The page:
Figure 2.9 Formation of a disulfide bond by the oxidation of two cysteine residues, producing one cystine residue.


2. Hydrophobic interactions: Amino acids with nonpolar side chains tend to be located in the interior of the polypeptide molecule, where they associate with other hydrophobic amino acids (Figure 2.10). In contrast, amino acids with polar or charged side chains tend to be located on the surface of the molecule in contact with the polar solvent. [Note: Recall that proteins located in nonpolar (lipid) environments, such as a membrane, exhibit the reverse arrangement (see Figure 1.4).] In each case, a segregation of R groups occurs that is energetically most favorable.

Figure 2.10 Hydrophobic interactions between amino acids with nonpolar side chains.


3. Hydrogen bonds: Amino acid side chains containing oxygen- or nitrogen-bound hydrogen, such as in the alcohol groups of serine and threonine, can form hydrogen bonds with electron-rich atoms, such as the oxygen of a carboxyl group or carbonyl group of a peptide bond (Figure 2.11; see also Figure 1.6). Formation of hydrogen bonds between polar groups on the surface of proteins and the aqueous solvent enhances the solubility of the protein.


4. Ionic interactions: Negatively charged groups, such as the carboxylate group (–I COO I–) in the side chain of aspartate or glutamate, can interact with positively charged groups such as the amino group (–I NH3+) in the side chain of lysine (see Figure 2.11).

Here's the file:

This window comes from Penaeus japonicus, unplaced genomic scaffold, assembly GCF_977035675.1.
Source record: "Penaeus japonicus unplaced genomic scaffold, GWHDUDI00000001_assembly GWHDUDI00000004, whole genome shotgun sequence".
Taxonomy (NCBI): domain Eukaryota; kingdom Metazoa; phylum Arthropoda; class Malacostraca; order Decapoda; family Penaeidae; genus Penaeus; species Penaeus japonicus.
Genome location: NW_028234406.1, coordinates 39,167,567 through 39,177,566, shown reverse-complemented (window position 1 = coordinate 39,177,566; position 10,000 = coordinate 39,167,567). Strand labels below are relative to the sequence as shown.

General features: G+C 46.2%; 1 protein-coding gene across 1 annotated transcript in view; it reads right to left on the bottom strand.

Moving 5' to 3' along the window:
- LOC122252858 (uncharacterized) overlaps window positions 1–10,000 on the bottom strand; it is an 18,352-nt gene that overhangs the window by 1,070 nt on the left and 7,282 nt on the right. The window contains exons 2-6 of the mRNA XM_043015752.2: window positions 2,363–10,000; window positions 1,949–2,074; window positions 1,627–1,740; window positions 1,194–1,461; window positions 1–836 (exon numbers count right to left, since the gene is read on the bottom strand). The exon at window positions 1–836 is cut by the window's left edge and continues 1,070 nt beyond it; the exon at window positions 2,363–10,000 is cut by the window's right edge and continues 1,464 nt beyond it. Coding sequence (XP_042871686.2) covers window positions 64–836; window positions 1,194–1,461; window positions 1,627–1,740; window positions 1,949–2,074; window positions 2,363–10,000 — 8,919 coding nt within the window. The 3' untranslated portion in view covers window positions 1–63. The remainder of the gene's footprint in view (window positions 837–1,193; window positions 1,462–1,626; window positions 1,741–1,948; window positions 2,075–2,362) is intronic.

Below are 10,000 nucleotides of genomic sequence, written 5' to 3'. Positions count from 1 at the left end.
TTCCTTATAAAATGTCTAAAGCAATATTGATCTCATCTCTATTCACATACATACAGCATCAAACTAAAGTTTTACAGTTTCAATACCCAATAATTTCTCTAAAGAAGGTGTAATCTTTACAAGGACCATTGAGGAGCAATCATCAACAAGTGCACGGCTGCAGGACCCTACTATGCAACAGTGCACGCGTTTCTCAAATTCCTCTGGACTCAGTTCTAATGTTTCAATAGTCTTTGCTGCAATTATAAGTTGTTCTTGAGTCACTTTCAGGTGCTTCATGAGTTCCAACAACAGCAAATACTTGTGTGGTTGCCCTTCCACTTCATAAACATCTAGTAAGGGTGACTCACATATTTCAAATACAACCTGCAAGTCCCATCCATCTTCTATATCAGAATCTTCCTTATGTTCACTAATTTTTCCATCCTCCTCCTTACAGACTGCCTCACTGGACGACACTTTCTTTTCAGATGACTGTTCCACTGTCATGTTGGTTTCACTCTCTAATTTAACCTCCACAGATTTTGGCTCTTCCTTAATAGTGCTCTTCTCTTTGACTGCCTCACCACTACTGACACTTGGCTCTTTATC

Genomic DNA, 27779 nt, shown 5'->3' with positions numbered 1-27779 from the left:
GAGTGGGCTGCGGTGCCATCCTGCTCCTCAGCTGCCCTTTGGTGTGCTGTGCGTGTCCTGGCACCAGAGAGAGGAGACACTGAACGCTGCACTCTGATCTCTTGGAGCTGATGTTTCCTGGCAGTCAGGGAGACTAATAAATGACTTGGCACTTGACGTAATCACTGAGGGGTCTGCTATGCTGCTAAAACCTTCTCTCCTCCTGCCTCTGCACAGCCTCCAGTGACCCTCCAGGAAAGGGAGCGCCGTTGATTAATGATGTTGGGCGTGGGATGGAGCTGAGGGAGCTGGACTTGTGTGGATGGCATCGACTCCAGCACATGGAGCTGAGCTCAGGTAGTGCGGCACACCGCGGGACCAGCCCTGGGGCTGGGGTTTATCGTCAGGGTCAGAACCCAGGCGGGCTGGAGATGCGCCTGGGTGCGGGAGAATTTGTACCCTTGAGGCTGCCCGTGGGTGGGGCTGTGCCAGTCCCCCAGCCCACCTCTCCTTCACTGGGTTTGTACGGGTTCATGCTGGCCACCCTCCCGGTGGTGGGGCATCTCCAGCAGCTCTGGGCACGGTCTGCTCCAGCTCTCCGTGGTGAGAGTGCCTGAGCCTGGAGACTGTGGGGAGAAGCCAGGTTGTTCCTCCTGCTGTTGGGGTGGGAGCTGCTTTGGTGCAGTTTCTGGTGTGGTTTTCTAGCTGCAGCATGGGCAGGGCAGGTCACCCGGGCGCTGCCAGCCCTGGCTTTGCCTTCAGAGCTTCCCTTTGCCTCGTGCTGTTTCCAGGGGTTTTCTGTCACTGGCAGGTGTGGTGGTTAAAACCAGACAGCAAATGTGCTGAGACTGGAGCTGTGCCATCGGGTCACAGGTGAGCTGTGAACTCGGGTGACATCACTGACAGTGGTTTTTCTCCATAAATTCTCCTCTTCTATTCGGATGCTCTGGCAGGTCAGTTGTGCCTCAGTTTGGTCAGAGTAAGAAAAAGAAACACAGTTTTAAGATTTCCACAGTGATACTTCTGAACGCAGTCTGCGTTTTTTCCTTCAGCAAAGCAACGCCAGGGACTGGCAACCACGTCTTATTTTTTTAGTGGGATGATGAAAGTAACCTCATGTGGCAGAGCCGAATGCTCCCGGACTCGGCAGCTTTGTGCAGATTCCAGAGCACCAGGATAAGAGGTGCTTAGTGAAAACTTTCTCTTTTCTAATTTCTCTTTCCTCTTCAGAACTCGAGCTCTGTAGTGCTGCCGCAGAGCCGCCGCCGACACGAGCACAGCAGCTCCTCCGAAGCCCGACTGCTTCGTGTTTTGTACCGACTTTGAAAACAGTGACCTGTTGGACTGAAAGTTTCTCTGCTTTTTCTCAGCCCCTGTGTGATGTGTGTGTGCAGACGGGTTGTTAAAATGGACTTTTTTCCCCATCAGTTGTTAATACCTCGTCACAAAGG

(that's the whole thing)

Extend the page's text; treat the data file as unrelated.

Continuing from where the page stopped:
Figure 2.11 Interactions of side chains of amino acids through hydrogen bonds and ionic bonds (salt bridges).


C. Protein folding

Interactions between the side chains of amino acids determine how a long polypeptide chain folds into the intricate three-dimensional shape of the functional protein. Protein folding, which occurs within the cell in seconds to minutes, involves nonrandom, ordered pathways. As a peptide folds, secondary structures form driven by the hydrophobic effect (that is, hydrophobic groups come together as water is released). These small structures combine to form larger structures. Additional events stabilize secondary structure and initiate formation of tertiary structure. In the last stage, the peptide achieves its fully folded, native (functional) form characterized by a low-energy state (Figure 2.12). [Note: Some biologically active proteins or segments thereof lack a stable tertiary structure. They are referred to as “intrinsically disordered” proteins.]